He Fights On
By Pejman Yousefzadeh Posted in Miscellaneous — Comments (3) / Email this page » / Leave a comment »
I must be getting old, since I remember Andre Agassi back when he had wild hair, wild clothes, and more wild shots in his repertoire than a drunken gunslinger. I remember, of course, the rebel image, the sometimes-juvenile antics designed to play to the crowds and rattle various foes. I remember all of the professional pundits and the pundits-without-pay who gaped at Agassi's brilliant natural talent but wondered whether he would find the heart, the maturity and the discipline to win championships and to write his name in the Golden Book of Tennis.
Well, we have all grown up, haven't we? And we grew up with Andre Agassi and he with us. The wild hair is gone, replaced by a Spartan close-cropping that seeks nothing more than to make male-pattern baldness look good. No longer does Agassi play to the crowds. He is more mature now . . . he draws strength from them like the champion everyone hoped he would someday be, the champion he is now. No longer does he wear flashy clothes; his sartorial decisions tend towards the functional and traditional. The only thing that remains from the past is a boyish smile, gentlemanly behavior that always existed underneath his onetime brash exterior and an indomitable will to win. Whether that will always existed, or whether it is of more recent vintage matters not. No one doubts Andre Agassi's greatness any more.
He is leaving tennis now and reminding us through his departure of all of the memories we have of him. Of the way we somehow fooled ourselves into thinking that he would always be scampering around the court, hitting impossible shots and winning dazzling victories. He is reminding us that he has grown old. And that we have grown old with him.
But "old" need not mean "tired." No, it most certainly need not.
To say that Andre Agassi's victory over Marcos Baghdatis was A Victory For The Ages is perhaps to employ a cliché. I don't like clichés; too often, they get in the way of original thinking. But just because a statement is a cliché, does not mean that its use is always inappropriate.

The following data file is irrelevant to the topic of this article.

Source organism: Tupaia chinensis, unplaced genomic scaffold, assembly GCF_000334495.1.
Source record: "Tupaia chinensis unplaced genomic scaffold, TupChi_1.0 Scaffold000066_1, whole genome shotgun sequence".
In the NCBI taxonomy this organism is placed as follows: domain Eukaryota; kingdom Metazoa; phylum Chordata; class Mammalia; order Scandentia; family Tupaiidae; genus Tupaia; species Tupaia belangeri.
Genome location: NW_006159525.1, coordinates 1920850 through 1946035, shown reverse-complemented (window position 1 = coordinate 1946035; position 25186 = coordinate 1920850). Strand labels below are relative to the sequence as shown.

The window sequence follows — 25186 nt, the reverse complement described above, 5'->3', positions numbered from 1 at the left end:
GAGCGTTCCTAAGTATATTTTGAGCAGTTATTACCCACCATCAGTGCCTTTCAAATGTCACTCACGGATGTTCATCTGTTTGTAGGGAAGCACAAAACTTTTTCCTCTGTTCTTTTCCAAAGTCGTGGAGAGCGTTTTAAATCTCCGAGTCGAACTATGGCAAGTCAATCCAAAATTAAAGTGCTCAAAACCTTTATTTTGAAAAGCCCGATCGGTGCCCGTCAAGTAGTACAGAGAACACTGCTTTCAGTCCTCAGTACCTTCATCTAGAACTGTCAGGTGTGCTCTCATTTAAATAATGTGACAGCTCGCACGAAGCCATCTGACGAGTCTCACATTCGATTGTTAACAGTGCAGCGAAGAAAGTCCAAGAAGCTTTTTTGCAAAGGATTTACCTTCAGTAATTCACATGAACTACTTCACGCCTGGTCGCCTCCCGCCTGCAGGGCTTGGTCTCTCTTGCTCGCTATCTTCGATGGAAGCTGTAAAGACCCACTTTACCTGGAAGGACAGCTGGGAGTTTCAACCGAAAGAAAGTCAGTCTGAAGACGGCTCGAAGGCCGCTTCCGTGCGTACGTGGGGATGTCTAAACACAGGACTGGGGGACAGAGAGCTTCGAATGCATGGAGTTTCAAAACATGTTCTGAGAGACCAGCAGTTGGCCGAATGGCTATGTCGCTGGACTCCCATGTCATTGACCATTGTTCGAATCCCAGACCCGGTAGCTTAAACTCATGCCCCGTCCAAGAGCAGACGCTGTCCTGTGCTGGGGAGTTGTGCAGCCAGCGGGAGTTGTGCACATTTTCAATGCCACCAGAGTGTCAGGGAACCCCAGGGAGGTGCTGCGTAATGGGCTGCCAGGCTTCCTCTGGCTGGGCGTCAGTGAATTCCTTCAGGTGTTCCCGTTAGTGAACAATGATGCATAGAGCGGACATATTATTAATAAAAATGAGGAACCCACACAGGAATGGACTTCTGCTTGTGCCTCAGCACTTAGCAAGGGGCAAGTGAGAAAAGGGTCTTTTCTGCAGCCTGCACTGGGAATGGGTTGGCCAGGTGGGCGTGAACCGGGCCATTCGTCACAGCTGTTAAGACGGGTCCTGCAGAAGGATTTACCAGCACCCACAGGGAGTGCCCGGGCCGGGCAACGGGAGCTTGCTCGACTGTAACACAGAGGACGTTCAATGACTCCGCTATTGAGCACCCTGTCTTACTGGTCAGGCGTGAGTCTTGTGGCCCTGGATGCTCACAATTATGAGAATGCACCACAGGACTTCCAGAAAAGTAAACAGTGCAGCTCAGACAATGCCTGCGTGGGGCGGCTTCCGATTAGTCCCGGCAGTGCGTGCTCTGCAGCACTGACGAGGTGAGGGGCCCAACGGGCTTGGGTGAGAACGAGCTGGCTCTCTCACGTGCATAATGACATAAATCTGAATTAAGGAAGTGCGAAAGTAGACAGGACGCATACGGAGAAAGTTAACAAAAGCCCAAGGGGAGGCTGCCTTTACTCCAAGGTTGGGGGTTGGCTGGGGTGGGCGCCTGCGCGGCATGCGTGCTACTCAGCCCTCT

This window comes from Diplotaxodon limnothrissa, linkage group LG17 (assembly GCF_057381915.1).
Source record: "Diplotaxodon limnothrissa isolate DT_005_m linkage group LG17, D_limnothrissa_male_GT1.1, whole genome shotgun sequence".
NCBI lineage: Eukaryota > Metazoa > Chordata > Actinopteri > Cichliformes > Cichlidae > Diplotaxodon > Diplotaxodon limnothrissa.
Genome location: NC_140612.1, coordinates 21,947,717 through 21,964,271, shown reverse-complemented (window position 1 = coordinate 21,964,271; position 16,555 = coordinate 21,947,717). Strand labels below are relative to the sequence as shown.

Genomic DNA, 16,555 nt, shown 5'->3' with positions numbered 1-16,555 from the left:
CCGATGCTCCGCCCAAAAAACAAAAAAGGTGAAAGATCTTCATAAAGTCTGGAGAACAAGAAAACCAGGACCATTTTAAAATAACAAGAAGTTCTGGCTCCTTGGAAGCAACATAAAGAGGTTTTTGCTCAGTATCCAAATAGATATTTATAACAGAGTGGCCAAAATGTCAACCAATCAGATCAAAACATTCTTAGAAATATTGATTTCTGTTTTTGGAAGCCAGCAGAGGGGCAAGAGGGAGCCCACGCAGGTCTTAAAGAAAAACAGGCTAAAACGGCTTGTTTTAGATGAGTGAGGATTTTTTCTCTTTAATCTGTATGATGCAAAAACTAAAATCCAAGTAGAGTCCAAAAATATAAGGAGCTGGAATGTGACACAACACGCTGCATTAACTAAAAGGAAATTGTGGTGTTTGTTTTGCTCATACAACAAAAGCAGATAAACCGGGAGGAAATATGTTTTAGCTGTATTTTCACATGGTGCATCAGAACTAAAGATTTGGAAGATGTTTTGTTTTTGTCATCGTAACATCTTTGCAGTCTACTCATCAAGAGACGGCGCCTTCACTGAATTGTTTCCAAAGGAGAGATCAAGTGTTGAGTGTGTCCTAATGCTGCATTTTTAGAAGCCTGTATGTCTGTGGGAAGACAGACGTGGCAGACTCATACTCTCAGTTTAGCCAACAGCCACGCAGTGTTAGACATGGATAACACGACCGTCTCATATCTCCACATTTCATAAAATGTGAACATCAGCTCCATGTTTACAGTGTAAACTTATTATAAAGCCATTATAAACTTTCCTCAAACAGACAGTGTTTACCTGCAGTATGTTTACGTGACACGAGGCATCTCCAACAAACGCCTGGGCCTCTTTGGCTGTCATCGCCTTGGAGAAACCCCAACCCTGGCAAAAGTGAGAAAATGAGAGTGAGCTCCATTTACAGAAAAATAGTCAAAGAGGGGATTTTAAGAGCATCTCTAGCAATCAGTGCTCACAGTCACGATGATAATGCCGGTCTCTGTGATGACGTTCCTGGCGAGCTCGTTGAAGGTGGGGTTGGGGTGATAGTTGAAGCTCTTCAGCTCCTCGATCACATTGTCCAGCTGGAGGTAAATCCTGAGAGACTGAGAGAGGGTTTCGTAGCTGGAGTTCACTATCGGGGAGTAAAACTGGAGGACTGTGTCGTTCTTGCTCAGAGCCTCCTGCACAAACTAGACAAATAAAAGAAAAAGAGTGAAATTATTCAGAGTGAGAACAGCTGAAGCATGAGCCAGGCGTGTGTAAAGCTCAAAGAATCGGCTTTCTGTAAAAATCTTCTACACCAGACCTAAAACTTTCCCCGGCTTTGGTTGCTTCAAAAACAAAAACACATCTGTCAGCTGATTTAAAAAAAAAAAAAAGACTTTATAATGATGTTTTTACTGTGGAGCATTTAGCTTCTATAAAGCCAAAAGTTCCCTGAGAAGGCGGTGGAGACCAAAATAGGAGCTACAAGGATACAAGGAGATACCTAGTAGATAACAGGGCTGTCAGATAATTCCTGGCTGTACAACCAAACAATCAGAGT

So I am going to go out on a limb and say that Andre Agassi's victory over Marcos Baghdatis was A Victory For The Ages. I don't know how much longer Agassi can go. Roddick is out there, and so is Nadal and so is Federer and so, perhaps, are others who might bring the Legend's improbable last run for glory to an end.
But so often, glory is found in the very act of seeking it. Whether Andre Agassi will be the U.S. Open Champion for 2006 is beyond my ken to predict. All I know is this: Over 20,000 New Yorkers remained standing after a stirring five set victory and cheered Andre Agassi with joyful abandon, all the while seeking to support him for the coming battles he must fight to win the Open. They will do so as often as he can step out onto the court to do what he was born to do. If memory serves, the great Jimmy Connors once addressed an Open crowd by telling them that "You may not like me, but I like you." With that simple comment, New York was wooed and won and it took Connors to its heart.
Andre Agassi likes us. He proves it by going out on the tennis court and gives everything he has to make great memories for those privileged enough to watch him. And because of that, we like him back.
And in the end, what could be more glorious than that?